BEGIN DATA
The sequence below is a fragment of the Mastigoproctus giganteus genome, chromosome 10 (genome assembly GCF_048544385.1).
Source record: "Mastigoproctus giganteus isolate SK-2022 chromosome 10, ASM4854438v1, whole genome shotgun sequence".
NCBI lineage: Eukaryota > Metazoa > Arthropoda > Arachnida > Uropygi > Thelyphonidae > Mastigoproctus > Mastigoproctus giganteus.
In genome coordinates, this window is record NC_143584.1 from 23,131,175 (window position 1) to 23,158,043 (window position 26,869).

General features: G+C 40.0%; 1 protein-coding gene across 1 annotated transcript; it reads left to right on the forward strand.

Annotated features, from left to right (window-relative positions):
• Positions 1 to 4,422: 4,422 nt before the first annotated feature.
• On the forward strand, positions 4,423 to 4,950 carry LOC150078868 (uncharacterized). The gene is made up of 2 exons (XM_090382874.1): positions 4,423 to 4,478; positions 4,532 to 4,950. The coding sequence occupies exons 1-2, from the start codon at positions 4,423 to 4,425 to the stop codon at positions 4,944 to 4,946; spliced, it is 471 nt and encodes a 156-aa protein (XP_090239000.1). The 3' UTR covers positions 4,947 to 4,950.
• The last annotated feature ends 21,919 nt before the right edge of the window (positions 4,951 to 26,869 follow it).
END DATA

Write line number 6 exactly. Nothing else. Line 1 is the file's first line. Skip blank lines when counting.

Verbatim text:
Annotated features, from left to right (window-relative positions):